I have three professional lives:
1. As an author
2. As a creative practitioner, engaged in a whole range of free-lance projects, from one day author visits, to term long residencies, to drama/literacy workshops in museums and other locations.
3. As the director of a youth theatre.
Today, I write from life 3, with about 20 minutes left before the arts centre foyer starts filling up with 75 young people, aged 5 – 16, about to perform their second and final night of the Mill Youth Theatre Showcase. Last night went very well, with only one glitch when I suddenly got a message from the technician – one of my most senior members had managed to get himself hand-cuffed in the Green Room! My mind instantly flew to that ghastly scene with the cuffs, the axe, the water and a desperate Leonardo ‘Titanic’ but as I was stage managing as well as directing there was nothing I could do. ‘But there are no handcuffs in this show!’ I protested ‘There are now,’ said the teccie, sardonically. It was left to the house manager, the bar staff and the jewellery teacher (rudely plucked with file from her class) to attempt to get the demented boy out of the things and to stop insisting that if they didn’t Meg would kill him! Fortunately, he’d locked himself in by only one wrist so in the end they gave up, strapped it out of the way with elastic bands and told him to put on his sweatshirt to cover it. Let’s hope he really has learned not to play with the props now! We’ll move the footlights too – that way we might avoid the heart-stopping moment when one character kicked over a chair and nearly smashed one! Oof. My hair is greyer today.
So what’s all this go to do with life number 1? Collaboration, that’s what. Long ago, when I took this job on with just 3 members of an ailing youth theatre, I decided that the only way forward was to become a devising company. We would make up our own plays. That way we’d avoid the painful problem of children learning scripts and then ‘delivering’ them, rather than speaking in a normal, (if loud!) manner. We’d also be able to avoid ‘main parts’ and kids hanging around getting bored. My aim would be to keep everyone on task for as much time as was humanly possible and for every child to be involved as much as they possibly could be. In any case – how many plays suitable for children to perform, do you find with casts of between 8 and 16 characters, with all the parts reasonably equally weighted?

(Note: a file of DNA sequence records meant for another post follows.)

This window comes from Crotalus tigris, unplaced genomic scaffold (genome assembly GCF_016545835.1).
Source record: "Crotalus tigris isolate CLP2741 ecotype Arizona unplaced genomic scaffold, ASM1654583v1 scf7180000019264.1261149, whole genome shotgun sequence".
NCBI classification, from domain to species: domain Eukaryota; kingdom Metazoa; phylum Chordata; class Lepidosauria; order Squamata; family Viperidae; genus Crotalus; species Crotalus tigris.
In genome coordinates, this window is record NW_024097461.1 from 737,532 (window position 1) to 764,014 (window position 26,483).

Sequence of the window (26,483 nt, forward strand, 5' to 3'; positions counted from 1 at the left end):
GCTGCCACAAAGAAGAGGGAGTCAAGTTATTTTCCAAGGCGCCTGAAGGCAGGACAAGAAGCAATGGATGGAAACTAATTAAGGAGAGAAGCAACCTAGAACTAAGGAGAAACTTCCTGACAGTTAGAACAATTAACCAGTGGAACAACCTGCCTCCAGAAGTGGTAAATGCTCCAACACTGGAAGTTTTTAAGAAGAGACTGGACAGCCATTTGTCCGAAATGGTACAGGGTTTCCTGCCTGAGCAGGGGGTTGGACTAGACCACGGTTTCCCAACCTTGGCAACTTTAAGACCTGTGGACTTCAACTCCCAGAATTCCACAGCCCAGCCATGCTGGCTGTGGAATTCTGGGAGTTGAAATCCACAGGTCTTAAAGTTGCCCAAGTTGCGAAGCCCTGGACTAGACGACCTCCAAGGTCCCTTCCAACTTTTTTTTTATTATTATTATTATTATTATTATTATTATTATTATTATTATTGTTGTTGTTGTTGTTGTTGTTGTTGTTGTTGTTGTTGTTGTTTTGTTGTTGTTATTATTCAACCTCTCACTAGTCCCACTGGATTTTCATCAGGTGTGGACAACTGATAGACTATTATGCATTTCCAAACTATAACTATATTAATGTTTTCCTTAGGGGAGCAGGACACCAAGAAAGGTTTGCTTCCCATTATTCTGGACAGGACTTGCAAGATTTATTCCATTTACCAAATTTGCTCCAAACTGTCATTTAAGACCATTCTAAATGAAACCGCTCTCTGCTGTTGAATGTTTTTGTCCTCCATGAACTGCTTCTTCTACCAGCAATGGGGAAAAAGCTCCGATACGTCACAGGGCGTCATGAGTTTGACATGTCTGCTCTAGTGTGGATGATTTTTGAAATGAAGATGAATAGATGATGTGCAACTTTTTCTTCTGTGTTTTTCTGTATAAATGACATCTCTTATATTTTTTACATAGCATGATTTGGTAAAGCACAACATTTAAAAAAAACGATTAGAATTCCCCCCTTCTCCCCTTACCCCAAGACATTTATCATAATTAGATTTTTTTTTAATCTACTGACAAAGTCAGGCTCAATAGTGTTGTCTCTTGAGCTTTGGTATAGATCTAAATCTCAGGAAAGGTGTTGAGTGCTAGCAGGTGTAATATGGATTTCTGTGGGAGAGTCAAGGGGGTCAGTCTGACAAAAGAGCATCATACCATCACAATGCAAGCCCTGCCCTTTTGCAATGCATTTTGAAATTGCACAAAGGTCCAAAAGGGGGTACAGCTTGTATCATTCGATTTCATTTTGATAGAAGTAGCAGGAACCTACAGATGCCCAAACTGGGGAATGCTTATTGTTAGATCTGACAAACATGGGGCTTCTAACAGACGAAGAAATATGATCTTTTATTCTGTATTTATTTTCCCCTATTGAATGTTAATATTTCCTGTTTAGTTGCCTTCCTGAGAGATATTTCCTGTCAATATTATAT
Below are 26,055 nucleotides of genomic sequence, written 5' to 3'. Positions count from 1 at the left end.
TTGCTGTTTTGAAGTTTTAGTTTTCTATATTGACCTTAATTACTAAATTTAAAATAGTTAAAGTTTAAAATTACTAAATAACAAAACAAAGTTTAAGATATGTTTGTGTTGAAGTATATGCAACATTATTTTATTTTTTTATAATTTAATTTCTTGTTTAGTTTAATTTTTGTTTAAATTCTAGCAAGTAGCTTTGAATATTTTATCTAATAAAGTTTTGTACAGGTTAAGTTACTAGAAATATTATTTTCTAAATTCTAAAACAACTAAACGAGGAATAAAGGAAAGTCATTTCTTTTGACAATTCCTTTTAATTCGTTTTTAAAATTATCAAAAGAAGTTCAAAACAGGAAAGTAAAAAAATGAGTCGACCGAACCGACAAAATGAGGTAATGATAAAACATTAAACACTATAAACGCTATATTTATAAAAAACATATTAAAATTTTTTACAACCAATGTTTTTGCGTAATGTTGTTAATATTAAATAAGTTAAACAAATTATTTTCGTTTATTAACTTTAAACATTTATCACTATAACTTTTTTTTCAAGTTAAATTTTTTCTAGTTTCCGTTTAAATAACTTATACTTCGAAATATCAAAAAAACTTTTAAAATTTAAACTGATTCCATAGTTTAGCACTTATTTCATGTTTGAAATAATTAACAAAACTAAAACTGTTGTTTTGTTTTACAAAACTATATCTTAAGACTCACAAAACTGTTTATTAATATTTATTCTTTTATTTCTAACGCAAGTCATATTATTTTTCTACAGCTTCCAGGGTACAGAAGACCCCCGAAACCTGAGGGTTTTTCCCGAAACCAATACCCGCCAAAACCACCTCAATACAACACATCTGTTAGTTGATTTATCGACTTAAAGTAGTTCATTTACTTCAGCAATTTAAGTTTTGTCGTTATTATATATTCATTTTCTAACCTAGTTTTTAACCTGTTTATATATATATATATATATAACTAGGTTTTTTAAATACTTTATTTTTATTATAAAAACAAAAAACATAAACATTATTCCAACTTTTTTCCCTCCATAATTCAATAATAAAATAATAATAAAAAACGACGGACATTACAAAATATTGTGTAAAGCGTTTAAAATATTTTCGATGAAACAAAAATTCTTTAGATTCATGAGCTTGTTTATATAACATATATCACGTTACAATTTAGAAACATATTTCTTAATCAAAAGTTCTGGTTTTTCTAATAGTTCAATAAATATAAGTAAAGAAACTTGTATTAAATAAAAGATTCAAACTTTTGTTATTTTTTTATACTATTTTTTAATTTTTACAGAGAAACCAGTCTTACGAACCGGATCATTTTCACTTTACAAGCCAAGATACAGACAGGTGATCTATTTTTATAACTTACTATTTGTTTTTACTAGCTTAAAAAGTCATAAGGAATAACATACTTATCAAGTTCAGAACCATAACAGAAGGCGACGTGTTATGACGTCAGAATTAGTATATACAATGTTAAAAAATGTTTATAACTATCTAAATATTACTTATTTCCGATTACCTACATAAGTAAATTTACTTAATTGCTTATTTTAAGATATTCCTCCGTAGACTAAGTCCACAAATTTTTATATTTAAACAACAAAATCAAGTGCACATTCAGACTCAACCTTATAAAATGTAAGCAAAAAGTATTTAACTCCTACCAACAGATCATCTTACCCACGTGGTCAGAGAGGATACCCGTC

That was the thinking – the result has surpassed my wildest dreams. Ten years later, we have 6 mini companies within The Mill Youth Theatre, all producing their own devised performances twice a year. At first I hunted desperately for stories suitable for adaptation – but even that was difficult. Now, however, we start with a stimulus – music, a picture, some impro, a story – and we take it from there. It can be very scary. At about week 3, I am always panicking that this story isn’t going to come together and we won’t have a play. I certainly thought that this term, especially with the story about the ghostly lighthouse that appears and disappears at random and traps people inside it! It sounds perfectly reasonable now but it didn’t at the time!
But my point is that the stories the children devise with my help are far more imaginative and unusual than anything I could come up with on my own. They amaze me. And so I have begun to revise my view of such companies as Working Partners and their method of creation. We know that they are very successful – and I can see why. A group will come up with far more ideas than an individual will – and with far more creative solutions to plot problems. On occasions we vote for the next step in the story – we did for the end of our creepy play about ‘The Blue Hands’, inspired by a photograph 'Hand of Betty', by local artist Steve Gold, www.stevegold.co.uk and ended with the ‘good’ Blue Hand turning out to be a trickster with her own agenda for overthrowing the Blue Handed regime – and succeeding! Now that was a surprise!
I admit I have been sneery about the work of book packagers – I personally find such examples as the endless Rainbow Fairies depressing! But there is no doubt that such series are a hit and for good reasons. Many minds have many advantages. I’m not sure why so many of us continue to work in such splendid isolation – or maybe we don’t? What’s really going on out there? Do tell.
PS. Last night’s show went very well – but I’m shattered today – so apologies for the tardy post.
PPS. I've just realised that my latest book 'Elizabeth 1st - The Story of the Last Tudor Queen' is published today by A&C Black